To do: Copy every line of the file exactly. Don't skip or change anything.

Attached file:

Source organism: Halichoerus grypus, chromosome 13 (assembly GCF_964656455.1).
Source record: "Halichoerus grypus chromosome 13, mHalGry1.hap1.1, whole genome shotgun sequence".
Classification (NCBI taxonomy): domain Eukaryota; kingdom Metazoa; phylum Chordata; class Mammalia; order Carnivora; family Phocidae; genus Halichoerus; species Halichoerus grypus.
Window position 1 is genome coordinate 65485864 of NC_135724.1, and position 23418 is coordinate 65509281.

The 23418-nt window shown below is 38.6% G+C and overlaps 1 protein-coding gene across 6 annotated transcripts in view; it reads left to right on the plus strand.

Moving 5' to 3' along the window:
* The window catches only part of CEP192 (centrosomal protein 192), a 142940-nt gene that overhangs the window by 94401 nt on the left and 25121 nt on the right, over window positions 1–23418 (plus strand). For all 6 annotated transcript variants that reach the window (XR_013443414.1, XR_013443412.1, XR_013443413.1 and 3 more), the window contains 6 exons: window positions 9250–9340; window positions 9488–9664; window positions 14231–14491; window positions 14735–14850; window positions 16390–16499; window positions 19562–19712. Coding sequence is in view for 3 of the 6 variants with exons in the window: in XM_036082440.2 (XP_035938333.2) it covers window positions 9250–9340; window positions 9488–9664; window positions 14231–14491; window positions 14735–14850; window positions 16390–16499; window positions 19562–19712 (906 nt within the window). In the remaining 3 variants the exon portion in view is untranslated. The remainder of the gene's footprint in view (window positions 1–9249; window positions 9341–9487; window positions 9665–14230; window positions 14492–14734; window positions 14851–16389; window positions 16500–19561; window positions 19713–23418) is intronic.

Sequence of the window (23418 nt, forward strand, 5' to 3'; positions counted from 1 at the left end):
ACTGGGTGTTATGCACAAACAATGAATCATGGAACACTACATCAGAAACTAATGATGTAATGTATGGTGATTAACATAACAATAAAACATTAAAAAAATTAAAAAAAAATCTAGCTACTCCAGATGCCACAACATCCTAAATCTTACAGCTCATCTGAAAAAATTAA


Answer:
Source organism: Halichoerus grypus, chromosome 13 (assembly GCF_964656455.1).
Source record: "Halichoerus grypus chromosome 13, mHalGry1.hap1.1, whole genome shotgun sequence".
Classification (NCBI taxonomy): domain Eukaryota; kingdom Metazoa; phylum Chordata; class Mammalia; order Carnivora; family Phocidae; genus Halichoerus; species Halichoerus grypus.
Window position 1 is genome coordinate 65485864 of NC_135724.1, and position 23418 is coordinate 65509281.

The 23418-nt window shown below is 38.6% G+C and overlaps 1 protein-coding gene across 6 annotated transcripts in view; it reads left to right on the plus strand.

Moving 5' to 3' along the window:
* The window catches only part of CEP192 (centrosomal protein 192), a 142940-nt gene that overhangs the window by 94401 nt on the left and 25121 nt on the right, over window positions 1–23418 (plus strand). For all 6 annotated transcript variants that reach the window (XR_013443414.1, XR_013443412.1, XR_013443413.1 and 3 more), the window contains 6 exons: window positions 9250–9340; window positions 9488–9664; window positions 14231–14491; window positions 14735–14850; window positions 16390–16499; window positions 19562–19712. Coding sequence is in view for 3 of the 6 variants with exons in the window: in XM_036082440.2 (XP_035938333.2) it covers window positions 9250–9340; window positions 9488–9664; window positions 14231–14491; window positions 14735–14850; window positions 16390–16499; window positions 19562–19712 (906 nt within the window). In the remaining 3 variants the exon portion in view is untranslated. The remainder of the gene's footprint in view (window positions 1–9249; window positions 9341–9487; window positions 9665–14230; window positions 14492–14734; window positions 14851–16389; window positions 16500–19561; window positions 19713–23418) is intronic.

Sequence of the window (23418 nt, forward strand, 5' to 3'; positions counted from 1 at the left end):
ACTGGGTGTTATGCACAAACAATGAATCATGGAACACTACATCAGAAACTAATGATGTAATGTATGGTGATTAACATAACAATAAAACATTAAAAAAATTAAAAAAAAATCTAGCTACTCCAGATGCCACAACATCCTAAATCTTACAGCTCATCTGAAAAAATTAA